Sweden did get hit harder earlier in the pandemic, and it's on this earlier performance that much of the commentary about the country's pandemic failures came from. That snapshot is misleading.

"Sweden's comparatively dismal performance at the start of the pandemic was mostly a result of other countries having managed to delay cases and deaths, rather than having prevented them," writes Norberg. "Sweden suffered most of its deaths in 2020, while the Nordic neighbors and many other countries got them in 2022."

The Cato paper cites one Norwegian public health official as saying, "Other countries managed to delay some deaths, but now, three years after, we end up at around the same place."

Norberg's paper repeats a common practical argument against lockdowns: that they're unnecessary because people will voluntarily restrict their interactions with others in response to rising risk of the virus.

"That people adapt voluntarily when they realize that lives are at stake. Swedes quickly changed their behavior and mostly followed the recommendations," writes Norberg, citing data showing a rise in remote work arrangements and a collapse in public transit ridership early in the pandemic.

He suggests that the reliance on voluntary compliance meant Swedes were more willing to comply with pandemic precautions for longer. Mandatory COVID restrictions in other countries bred backlash to any countermeasures, leading to a greater number of deaths later on.

Perhaps that's true. But if it is, it doesn't seem any of it made much of a difference in the deadliness of the pandemic. Again, Sweden ended up in basically the same place in terms of overall mortality as its Nordic peers (and in a much better place than many other rich countries.) To the degree voluntary pandemic precautions worked, they likely had only the same delaying effect as its neighbors' mandatory lockdowns.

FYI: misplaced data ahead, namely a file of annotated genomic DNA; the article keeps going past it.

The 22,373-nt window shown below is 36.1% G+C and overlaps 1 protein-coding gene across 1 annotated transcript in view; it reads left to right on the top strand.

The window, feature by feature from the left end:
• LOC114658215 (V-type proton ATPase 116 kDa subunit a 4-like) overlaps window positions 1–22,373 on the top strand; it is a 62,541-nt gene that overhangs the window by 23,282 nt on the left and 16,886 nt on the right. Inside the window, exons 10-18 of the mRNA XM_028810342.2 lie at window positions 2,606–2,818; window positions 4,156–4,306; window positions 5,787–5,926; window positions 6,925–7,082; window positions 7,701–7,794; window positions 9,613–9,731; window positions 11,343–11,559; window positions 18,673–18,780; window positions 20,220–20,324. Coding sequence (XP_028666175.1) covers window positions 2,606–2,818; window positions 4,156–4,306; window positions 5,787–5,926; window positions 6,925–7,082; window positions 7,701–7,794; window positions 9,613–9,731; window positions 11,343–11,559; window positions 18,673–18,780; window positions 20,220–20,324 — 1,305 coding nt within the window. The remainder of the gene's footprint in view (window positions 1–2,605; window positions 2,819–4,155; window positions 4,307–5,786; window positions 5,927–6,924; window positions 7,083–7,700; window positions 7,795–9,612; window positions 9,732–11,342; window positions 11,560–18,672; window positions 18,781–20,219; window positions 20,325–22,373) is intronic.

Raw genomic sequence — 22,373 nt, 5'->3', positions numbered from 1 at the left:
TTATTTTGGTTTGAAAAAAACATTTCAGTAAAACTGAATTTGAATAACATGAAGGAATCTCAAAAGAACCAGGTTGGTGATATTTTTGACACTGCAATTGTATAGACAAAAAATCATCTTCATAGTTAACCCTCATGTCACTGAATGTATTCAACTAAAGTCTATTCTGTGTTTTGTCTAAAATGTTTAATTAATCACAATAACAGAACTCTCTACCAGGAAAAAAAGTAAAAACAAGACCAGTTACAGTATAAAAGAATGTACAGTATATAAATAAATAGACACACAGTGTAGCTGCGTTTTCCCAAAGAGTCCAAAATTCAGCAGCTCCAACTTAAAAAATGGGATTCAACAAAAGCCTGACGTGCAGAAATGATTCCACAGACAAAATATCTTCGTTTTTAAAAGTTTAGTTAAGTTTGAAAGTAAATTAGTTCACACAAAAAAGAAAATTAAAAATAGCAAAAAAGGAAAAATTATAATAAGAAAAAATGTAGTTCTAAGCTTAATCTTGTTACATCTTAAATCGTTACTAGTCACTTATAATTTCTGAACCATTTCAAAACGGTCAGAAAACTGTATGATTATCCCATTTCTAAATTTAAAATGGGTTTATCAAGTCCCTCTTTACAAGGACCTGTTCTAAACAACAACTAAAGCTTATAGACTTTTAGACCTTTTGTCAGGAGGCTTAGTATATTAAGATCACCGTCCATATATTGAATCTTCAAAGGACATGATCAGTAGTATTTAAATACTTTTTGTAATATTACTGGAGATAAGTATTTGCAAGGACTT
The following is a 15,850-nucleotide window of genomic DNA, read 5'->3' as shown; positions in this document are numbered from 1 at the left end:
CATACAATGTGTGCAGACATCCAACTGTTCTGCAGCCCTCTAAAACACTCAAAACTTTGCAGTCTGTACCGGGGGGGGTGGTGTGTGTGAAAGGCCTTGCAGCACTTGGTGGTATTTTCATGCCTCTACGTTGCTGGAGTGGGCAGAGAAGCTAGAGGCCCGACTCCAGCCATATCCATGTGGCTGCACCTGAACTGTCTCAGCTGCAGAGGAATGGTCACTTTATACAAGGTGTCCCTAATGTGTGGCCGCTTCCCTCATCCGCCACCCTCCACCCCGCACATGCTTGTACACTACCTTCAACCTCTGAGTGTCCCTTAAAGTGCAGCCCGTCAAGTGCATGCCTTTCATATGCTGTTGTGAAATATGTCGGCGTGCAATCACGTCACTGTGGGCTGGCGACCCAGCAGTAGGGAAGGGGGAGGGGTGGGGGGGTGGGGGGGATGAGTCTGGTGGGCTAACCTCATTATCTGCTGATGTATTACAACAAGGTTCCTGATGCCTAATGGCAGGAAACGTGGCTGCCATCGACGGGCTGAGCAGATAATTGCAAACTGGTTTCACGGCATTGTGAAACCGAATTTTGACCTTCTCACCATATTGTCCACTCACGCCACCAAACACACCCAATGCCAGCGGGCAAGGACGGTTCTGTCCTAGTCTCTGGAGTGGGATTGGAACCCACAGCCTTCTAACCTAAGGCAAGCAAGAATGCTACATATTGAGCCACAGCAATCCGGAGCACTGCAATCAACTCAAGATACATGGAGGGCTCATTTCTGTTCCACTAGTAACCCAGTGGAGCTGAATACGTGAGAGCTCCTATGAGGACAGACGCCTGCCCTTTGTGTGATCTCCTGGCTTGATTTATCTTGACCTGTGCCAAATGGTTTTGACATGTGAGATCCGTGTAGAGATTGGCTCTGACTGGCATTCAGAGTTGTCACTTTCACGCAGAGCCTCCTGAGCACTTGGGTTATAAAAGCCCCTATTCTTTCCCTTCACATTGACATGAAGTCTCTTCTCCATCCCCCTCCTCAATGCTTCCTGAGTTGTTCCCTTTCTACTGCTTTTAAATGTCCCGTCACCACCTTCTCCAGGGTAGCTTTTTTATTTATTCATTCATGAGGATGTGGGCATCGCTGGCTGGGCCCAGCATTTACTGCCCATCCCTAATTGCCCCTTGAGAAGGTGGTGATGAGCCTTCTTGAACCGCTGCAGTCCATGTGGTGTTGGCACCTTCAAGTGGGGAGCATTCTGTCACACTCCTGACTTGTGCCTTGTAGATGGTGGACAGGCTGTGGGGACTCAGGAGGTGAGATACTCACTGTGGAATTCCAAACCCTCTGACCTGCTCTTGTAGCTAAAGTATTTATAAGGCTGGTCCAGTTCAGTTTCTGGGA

The real benefit of Sweden's more liberal pandemic policies then appears to be that it had far better social and economic outcomes than its neighbors, despite experiencing roughly the same number of excess COVID deaths.

Swedish students suffered no learning loss during the pandemic, whereas half of U.S. students did. The country's economic growth outperformed the eurozone and the United States. It avoided other countries' increased suicide rates and deteriorated mental health.

To be sure, Sweden's COVID-19 policies weren't completely anarchic. Some of the restrictions the country adopted during the winter of 2020 and spring and summer of 2021 were comparable, or even stricter than what many U.S. states had in place.

That includes bans on public gatherings of more than eight people from November 2020 through May 2021. By comparison, many U.S. states had ended capacity restrictions and mass gathering limits well before then.

The country was nevertheless much more respectful of people's individual choices during the pandemic than other European countries and most U.S. states. That additional freedom doesn't appear to have proven more deadly in the aggregate. Instead, it seems to have helped Sweden avoid many of the asocial knock-on effects of banning or restricting public life for months or years at a time.